Afterwards is One Handed Talent. This is a simple but incredible skill, especially for full auto pistols. This increases the base damage of all pistols by 5, and by an extra 10 when aced, giving 15 extra damage to all pistols. For revolvers, this is nice, but not game changing. With a low damage pistol, however, this can become an insane upgrade turning your pistol into a hand cannon, taking out cop after cop.

Next, we have Desperado, a skill with a unique mechanic. The Basic version gives you a 10% accuracy increase for 10 seconds whenever you land a shot with a pistol. With it stacking up to 4 times, this makes each consecutive shot easier to make, helping you land all your shots (God knows I need it with my aim!). When Aced, it gives a 50% reload speed increase. This is especially useful with revolvers, as reloading them takes so long you could probably make some coffee and read a 'Shroom article before all the chambers are full.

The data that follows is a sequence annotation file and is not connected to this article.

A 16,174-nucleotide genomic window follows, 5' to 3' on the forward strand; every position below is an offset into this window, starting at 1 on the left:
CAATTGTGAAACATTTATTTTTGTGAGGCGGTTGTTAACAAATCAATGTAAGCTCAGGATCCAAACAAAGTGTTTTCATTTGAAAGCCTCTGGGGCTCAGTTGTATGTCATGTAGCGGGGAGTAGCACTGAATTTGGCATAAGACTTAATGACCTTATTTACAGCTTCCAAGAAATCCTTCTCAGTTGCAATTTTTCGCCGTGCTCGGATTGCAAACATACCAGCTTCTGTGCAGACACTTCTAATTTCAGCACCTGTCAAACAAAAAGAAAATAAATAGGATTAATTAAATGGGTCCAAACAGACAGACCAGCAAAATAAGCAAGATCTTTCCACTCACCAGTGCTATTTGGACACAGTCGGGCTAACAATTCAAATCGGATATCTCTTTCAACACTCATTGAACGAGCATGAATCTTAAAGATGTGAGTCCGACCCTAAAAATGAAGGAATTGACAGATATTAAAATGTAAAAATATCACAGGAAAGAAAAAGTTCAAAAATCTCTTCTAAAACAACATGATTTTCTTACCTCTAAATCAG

The final skill is Trigger Happy. The Basic form makes it so each shot that hits gives you a 120% damage increase for 2 seconds, over doubling your damage. It can’t stack, but it does reset on hit. Combining this with Desperado makes landing hits easier and deadlier, leaving anyone who opposes you on the ground! Acing it increases the time to 4 seconds.

For builds, I would always take a Castigo .44 revolver, whose high damage and solid rate of fire gets amplified massively by the skills leaving it with 390 damage after the first shot with Trigger Happy, and being able to fire incredibly quickly, shredding through high health targets, like Bulldozers (Cops with massive armor, making them ridiculously tanky)! For more fun, add in an Akimbo Bernetti Auto, firing dozens of bullets per second with up to 88 damage a shot, able to match with the damage of lmgs! Finally, a useful alternative to the Castigo is the 5/7 AP, a pistol with armor piercing, making small and medium body armor rendered practically useless.